Tuesday, January 31, 2017

New Backlog Burndown Series Commencing - Bio-Hazard Battle

Over on the youtubes, I'm starting my next Backlog Burndown series with Bio-Hazard Battle, another SEGA Genesis classic originally from 1992.




Don't let Level One fool you, this game is going to get wickedly difficult right around the midpoint.

Monday, January 30, 2017

Gamer History - Battlefield 1's Salmson 2-A2

Gamer History – Battlefield 1’s Salmson 2-A2 With the Albatros D.III wrapping up our exploration of Battlefield 1’s fighters, we return to the two-seat attack category aircraft.

Lineup of Salmson 2-A2s. Photo via Wingnutwings.com

 While the Bristol F.2B Fighter is the clear star of the Allied side, there is still a second fighter. The Salmson 2-A2 was not an aircraft I’d heard of before. Sometimes referred to in BF1’s game materials as the “A.E.F. 2-A2”, with “A.E.F.” standing for “American Expeditionary Forces” the Salmsom 2 was the primary reconnaissance aircraft operated by American and French forces in the final two years of World War 1.

Salmson 2-A2 crew? The rear gunner's twin mounted machine guns are clearly visible. Photo via Wingnutwings.com
Powered by a 230hp Salmson 9Za radial engine, the Salmson 2 had a top speed of around 116 mph. Typical for the time, it carried a single fixed forward .303 machine gun, with the rear gunner having a pair of .303 guns for defensive purposes.

Similarly to the Bristol F.2B, the Salmson 2 also had a good post war career. Built under license by Kawasaki, it equipped several squadrons of the Japanese Air Force during the 1920s. Converted to carry one or two passengers, they served in Europe as some of the early commercial passenger carriers.

One original example remains, housed at Kakamigahara Aerospace Museum in Japan. As lesser-known, two-seat WWI replicas aren’t especially popular to build, there aren’t any easily available plans or kits for flying replicas. Plans for the Sopwith 1 ½ Stutter could perhaps be adapted, cosmetically at least, to fit the bill, but that’s a project for someone far more skilled than I am.

Friday, January 27, 2017

Finally Over - Super Thunder Blade Level Four Now on Youtube

The Backlog Burndown series for Super Thunder Blade finally ends with Level Four.




That's two hours of save-scumming and aggravation, somewhat carefully distilled down to a fifteen minute run. Good luck out there!

Thursday, January 26, 2017

PAX Bound and Down


By the time this posts, I should be starting the first leg of an all-day trip to PAX South!

Photo copyright Nicolas C. Kaemmerer and found on planespotters.net. Used with permission.
 I don't fly much, in fact this will be the first time since my 2015 job hunting marathon, so as a bit of an AvGeek, I chose to take the long way to San Antonio, via Minneapolis and Atlanta. Hopefully this ATL layover goes better than the previous one. As a bonus, I get to two legs on an MD-90, one of my favorite aircraft families.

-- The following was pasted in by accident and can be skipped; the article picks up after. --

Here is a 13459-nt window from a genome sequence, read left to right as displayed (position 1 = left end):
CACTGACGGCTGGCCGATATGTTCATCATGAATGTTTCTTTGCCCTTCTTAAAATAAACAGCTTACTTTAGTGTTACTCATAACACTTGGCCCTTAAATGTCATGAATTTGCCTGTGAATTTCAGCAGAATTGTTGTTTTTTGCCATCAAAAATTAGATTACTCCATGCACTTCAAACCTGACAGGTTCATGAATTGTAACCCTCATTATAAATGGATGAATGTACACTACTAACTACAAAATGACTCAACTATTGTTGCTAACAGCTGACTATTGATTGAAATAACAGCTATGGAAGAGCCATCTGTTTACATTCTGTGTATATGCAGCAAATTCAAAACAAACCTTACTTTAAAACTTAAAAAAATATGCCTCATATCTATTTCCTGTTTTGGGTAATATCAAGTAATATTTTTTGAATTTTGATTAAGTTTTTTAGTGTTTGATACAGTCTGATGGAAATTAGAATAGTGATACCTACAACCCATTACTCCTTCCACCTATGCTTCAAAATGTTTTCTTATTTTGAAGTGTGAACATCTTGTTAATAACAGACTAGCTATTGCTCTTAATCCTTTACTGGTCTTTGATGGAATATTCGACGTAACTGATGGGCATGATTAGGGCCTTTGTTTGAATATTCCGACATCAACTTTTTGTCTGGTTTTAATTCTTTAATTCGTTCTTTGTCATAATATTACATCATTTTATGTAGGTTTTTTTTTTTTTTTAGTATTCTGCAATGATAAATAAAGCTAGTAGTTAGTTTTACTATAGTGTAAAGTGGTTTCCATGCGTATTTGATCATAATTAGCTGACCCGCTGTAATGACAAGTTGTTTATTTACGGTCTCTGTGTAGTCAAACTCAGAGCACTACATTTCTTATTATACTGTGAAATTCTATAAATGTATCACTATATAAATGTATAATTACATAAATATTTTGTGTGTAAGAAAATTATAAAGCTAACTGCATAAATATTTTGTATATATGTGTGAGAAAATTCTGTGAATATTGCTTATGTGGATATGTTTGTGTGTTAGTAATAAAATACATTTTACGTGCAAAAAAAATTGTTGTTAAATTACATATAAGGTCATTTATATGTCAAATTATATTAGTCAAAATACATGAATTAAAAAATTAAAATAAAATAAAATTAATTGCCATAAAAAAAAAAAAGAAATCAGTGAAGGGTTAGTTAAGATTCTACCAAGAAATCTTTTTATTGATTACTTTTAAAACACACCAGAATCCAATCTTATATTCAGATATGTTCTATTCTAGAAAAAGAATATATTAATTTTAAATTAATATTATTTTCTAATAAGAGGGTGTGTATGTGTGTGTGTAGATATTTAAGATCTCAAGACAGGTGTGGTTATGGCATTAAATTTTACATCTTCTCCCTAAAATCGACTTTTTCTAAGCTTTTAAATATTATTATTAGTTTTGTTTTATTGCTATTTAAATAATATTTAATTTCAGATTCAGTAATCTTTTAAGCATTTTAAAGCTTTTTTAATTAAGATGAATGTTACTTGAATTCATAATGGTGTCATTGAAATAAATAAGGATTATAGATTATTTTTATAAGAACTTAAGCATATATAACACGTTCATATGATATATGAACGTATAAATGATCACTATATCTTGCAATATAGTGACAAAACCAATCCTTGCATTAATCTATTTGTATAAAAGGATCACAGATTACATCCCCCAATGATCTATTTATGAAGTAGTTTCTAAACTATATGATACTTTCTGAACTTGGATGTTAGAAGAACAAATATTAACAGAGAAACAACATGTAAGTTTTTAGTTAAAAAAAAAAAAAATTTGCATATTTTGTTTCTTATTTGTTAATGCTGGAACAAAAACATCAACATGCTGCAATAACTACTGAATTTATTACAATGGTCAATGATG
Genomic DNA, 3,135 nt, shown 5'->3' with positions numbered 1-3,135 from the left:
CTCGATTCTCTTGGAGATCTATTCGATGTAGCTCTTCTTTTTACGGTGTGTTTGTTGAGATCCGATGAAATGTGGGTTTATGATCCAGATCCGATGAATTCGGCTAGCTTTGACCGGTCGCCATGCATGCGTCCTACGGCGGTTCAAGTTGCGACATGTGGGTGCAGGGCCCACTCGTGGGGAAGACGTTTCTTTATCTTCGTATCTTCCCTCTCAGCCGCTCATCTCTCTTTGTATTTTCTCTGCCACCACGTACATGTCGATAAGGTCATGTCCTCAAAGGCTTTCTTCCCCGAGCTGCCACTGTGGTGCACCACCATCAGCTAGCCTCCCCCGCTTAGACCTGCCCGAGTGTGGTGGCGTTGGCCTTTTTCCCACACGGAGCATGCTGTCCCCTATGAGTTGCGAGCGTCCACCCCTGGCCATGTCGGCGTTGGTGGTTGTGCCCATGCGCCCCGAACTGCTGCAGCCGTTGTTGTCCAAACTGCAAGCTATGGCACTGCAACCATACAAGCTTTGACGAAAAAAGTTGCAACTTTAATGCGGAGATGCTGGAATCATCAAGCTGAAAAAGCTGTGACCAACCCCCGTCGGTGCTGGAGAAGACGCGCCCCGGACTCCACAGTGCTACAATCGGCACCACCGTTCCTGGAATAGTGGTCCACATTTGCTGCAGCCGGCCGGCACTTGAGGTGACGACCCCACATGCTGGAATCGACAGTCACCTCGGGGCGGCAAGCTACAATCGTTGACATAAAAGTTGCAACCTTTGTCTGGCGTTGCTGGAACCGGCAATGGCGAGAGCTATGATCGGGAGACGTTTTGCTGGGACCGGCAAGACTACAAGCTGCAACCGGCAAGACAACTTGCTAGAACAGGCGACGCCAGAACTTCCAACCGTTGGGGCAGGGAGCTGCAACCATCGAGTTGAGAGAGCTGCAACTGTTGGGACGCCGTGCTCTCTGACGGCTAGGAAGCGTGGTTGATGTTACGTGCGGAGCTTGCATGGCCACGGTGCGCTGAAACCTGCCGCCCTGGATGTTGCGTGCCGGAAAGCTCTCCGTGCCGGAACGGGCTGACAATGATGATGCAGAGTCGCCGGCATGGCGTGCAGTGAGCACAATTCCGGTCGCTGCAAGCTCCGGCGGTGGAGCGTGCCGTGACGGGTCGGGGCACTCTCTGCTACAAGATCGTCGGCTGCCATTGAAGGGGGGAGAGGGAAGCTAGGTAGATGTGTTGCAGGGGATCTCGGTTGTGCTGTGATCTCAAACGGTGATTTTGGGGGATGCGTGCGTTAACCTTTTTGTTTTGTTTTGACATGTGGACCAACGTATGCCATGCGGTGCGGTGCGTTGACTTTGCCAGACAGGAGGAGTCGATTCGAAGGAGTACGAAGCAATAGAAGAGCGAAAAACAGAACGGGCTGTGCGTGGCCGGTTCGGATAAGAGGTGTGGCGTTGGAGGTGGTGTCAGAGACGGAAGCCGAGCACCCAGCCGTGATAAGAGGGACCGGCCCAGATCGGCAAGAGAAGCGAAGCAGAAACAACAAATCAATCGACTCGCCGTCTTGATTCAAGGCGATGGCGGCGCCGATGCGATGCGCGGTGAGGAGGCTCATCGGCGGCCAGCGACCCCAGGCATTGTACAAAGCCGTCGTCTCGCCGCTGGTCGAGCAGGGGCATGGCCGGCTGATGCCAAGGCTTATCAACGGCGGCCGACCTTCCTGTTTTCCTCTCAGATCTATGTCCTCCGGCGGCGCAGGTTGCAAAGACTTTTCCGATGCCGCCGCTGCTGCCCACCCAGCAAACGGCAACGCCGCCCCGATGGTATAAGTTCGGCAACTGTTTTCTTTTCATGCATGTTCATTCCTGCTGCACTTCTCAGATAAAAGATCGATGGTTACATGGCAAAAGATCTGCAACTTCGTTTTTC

Sure, they're getting old, and noisy when you're stuck in the back row by the big fans, but airliners with tail mounted engines just look better than ones with wing mounted engines.

Third leg will be on a 757. Beats another 737 at least!
Photo copyright Nicolas C. Kaemmerer and found on planespotters.net. Used with permission.

Meanwhile, check out Marooner's Rock for PAX South coverage!

Wednesday, January 25, 2017

Tuesday, January 24, 2017

Marooner's Rock Game Review - The Little Acre

Over at Marooner's Rock, there's a new review up for The Little Acre.

I absolutely adored this game, and hope it sees a good, successful tail.

The Little Acre review on Marooner's Rock

Monday, January 23, 2017

Gamer History: Battlefield 1's Albatros D.III



Let’s finish up our tour of Battlefield’s four Fighter class aircraft with Germany’s Albatros D.III.
First flown in August 1916, the D.III quickly became the fighter of choice for the German air arm, equipping the majority of air units during 1917. Most famous German aces of the period, including Manfred von Richthofen, Ernst Udet, and Kurt Wolff flew them, and the aircraft’s speed and maneuverability contributed greatly to “Bloody April” in 1917.

Illustration from Great Fighting Planes, my personal copy.

 The aircraft was armed with two 7.62mm machineguns synchronized to fire through the propeller arc; power came from a 170hp Mercedes D.IIIa inline engine. The D.III suffered from a pair of flaws: poor radiator placement and a structurally weak lower wing.

Early models (and previous marks, the D.I and D.II) mounted the radiator in an exposed position on the upper wing, above and ahead of the pilot. When hit, this had the unfortunate tendency to scald the pilot of boiling water used to cool the engine. This was not considered to be a particularly good design, and was eventually changed on later models.

A further problem emerged with the lower wing spars suffering cracking, similar to the French Nieuport 17s. A design flaw in the wing configuration caused the lower wing to twist and bend under load, resulting in cracks to the main spars. Later aircraft were built with strengthened lower spars to correct that flaw.

There are no flying original D.IIIs. Some very faithful reproductions do exist, and there are a couple of originals left in museums. With the streamlined, sleek lines, the Albatros line was one of the best looking, and most lethal series of World War 1.